Immediate use of the bomb convinced the world of its horror and prevented future use when nuclear stockpiles were far larger.
Q2. Which of the two sides above do you think has the stronger argument? Why?
Source 3 – First Hand Account of Injuries and Suffering at a Hospital Soon After the Bombing
Q3: Does the first hand account of the injuries and deaths caused by the dropping of the atomic bombs influence your view of the decision to drop the bombs? Why/why not?
Source 4 – 1995 essay arguing that the dropping of the atomic bombs were justified.
The 50th anniversary of the end of World War II led to a wide variety of commentaries about the war itself, but most especially about the dropping of atomic bombs on Hiroshima and Nagasaki. Those two bombs killed and maimed a horrific number of people. It is not unreasonable to suppose that more than 125,000 people were killed and perhaps another 125,000 severely injured.
It has been common and appropriate to emphasize the human suffering caused by the bombs. What was always most moving were the hospital scenes of burned children who, one easily imagined, died miserable deaths a few months after the camera recorded their suffering.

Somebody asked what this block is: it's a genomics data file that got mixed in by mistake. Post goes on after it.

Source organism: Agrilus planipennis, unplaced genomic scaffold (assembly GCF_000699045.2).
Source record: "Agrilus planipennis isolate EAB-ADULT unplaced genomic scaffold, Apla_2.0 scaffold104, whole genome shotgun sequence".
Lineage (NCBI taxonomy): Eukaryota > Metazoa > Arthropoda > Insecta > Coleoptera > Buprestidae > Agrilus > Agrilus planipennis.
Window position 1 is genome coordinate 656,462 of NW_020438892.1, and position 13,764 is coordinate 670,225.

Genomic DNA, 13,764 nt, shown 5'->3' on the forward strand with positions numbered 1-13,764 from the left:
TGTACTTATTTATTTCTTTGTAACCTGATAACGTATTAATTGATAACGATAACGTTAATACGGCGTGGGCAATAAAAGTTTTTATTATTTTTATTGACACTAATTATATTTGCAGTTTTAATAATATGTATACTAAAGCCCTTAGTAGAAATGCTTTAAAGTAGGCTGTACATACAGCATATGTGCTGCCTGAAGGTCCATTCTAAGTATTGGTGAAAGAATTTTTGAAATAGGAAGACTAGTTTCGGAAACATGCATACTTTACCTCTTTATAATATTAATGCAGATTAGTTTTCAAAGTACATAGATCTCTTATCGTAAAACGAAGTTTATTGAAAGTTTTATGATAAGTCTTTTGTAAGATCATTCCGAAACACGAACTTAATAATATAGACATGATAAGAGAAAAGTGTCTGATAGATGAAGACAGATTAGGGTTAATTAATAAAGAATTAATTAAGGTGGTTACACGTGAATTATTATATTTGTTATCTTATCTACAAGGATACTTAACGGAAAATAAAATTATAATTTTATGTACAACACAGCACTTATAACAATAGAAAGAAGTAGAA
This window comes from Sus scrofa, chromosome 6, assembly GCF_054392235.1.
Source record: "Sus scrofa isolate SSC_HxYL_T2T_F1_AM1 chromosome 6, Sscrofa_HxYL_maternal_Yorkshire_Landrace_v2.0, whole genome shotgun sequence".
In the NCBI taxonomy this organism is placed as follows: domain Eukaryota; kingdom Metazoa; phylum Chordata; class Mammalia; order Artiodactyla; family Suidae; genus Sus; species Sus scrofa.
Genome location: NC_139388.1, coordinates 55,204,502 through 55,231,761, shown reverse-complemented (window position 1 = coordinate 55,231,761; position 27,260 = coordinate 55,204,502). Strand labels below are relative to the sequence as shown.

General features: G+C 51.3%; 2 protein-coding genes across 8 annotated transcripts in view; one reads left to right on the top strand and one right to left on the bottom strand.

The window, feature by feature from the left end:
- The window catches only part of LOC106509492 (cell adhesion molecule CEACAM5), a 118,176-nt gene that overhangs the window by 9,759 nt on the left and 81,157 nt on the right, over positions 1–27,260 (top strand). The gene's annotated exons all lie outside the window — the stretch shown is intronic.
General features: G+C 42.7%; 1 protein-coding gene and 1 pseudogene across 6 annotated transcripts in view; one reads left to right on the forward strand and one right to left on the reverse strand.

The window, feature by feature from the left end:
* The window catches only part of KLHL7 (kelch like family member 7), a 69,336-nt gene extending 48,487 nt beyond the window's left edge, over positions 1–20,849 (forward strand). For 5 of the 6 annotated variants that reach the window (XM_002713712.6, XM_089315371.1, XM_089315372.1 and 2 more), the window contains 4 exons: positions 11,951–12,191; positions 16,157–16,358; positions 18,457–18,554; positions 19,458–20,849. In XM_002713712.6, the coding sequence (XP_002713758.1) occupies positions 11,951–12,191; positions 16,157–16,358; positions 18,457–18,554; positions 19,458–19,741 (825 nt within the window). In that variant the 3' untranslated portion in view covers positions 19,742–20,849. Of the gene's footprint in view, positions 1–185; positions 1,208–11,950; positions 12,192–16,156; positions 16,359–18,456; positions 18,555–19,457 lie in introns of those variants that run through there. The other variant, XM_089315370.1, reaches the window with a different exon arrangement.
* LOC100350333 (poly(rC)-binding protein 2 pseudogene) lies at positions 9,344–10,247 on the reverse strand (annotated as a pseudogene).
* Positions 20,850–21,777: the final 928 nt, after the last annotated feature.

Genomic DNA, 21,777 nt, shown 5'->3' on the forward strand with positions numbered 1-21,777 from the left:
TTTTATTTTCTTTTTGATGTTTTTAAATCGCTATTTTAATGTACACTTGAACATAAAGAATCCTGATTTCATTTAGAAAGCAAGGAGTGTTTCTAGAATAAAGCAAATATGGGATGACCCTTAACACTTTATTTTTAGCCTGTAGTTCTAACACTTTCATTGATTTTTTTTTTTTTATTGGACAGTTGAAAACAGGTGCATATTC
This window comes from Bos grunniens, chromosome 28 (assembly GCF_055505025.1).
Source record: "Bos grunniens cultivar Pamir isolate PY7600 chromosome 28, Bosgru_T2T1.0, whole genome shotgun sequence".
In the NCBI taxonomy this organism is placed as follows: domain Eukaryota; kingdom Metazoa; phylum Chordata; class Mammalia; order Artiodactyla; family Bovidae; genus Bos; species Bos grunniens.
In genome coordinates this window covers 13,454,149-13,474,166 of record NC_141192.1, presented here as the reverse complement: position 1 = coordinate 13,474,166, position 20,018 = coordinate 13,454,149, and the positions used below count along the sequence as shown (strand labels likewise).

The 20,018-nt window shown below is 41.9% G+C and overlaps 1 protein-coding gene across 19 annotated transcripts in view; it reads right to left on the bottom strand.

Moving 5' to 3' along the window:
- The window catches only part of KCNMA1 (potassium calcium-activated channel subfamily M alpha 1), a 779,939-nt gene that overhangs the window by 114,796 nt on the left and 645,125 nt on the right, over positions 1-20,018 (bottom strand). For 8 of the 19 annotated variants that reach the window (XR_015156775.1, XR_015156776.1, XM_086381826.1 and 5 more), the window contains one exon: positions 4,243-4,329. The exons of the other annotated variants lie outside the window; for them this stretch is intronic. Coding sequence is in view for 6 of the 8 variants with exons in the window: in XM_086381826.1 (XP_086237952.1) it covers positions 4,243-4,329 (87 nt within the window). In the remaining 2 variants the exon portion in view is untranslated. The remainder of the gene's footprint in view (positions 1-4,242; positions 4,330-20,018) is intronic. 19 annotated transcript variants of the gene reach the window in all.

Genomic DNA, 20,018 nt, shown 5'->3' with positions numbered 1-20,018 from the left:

However, we must also consider the casualties that would have borne on both sides had the bombs not been dropped. So what might it have been like not to drop the bombs? Very likely the war would have continued for some time. The bombing campaign of the mainland would have continued, perhaps for two or more months. The number of Japanese killed from these bombings alone would likely have equalled those killed by the two nuclear bombs.